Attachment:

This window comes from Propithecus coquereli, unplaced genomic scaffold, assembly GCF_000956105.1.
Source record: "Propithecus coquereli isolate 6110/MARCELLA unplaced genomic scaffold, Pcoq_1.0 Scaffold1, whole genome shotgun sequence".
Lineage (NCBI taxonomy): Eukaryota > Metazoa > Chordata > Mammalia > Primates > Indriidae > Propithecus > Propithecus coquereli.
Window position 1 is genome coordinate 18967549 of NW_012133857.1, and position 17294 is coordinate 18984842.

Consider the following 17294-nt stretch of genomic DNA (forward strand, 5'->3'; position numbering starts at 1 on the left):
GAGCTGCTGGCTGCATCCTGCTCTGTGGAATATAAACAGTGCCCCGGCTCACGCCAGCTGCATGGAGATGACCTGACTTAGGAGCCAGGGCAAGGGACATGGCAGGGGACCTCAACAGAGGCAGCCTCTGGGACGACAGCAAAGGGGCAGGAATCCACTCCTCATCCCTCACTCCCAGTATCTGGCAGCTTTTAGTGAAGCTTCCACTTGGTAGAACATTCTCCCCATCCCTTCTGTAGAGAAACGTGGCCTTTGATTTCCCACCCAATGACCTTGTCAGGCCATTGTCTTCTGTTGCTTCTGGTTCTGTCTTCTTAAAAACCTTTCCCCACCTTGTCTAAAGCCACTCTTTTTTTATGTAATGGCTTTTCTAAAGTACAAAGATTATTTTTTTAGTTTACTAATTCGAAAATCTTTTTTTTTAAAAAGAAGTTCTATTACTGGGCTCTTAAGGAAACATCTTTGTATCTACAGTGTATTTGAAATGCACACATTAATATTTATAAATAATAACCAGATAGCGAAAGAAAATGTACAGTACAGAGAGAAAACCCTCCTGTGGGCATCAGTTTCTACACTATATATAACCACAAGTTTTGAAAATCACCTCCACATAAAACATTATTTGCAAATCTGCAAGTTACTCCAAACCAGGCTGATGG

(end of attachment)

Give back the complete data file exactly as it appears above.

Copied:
This window comes from Propithecus coquereli, unplaced genomic scaffold, assembly GCF_000956105.1.
Source record: "Propithecus coquereli isolate 6110/MARCELLA unplaced genomic scaffold, Pcoq_1.0 Scaffold1, whole genome shotgun sequence".
Lineage (NCBI taxonomy): Eukaryota > Metazoa > Chordata > Mammalia > Primates > Indriidae > Propithecus > Propithecus coquereli.
Window position 1 is genome coordinate 18967549 of NW_012133857.1, and position 17294 is coordinate 18984842.

Consider the following 17294-nt stretch of genomic DNA (forward strand, 5'->3'; position numbering starts at 1 on the left):
GAGCTGCTGGCTGCATCCTGCTCTGTGGAATATAAACAGTGCCCCGGCTCACGCCAGCTGCATGGAGATGACCTGACTTAGGAGCCAGGGCAAGGGACATGGCAGGGGACCTCAACAGAGGCAGCCTCTGGGACGACAGCAAAGGGGCAGGAATCCACTCCTCATCCCTCACTCCCAGTATCTGGCAGCTTTTAGTGAAGCTTCCACTTGGTAGAACATTCTCCCCATCCCTTCTGTAGAGAAACGTGGCCTTTGATTTCCCACCCAATGACCTTGTCAGGCCATTGTCTTCTGTTGCTTCTGGTTCTGTCTTCTTAAAAACCTTTCCCCACCTTGTCTAAAGCCACTCTTTTTTTATGTAATGGCTTTTCTAAAGTACAAAGATTATTTTTTTAGTTTACTAATTCGAAAATCTTTTTTTTTAAAAAGAAGTTCTATTACTGGGCTCTTAAGGAAACATCTTTGTATCTACAGTGTATTTGAAATGCACACATTAATATTTATAAATAATAACCAGATAGCGAAAGAAAATGTACAGTACAGAGAGAAAACCCTCCTGTGGGCATCAGTTTCTACACTATATATAACCACAAGTTTTGAAAATCACCTCCACATAAAACATTATTTGCAAATCTGCAAGTTACTCCAAACCAGGCTGATGG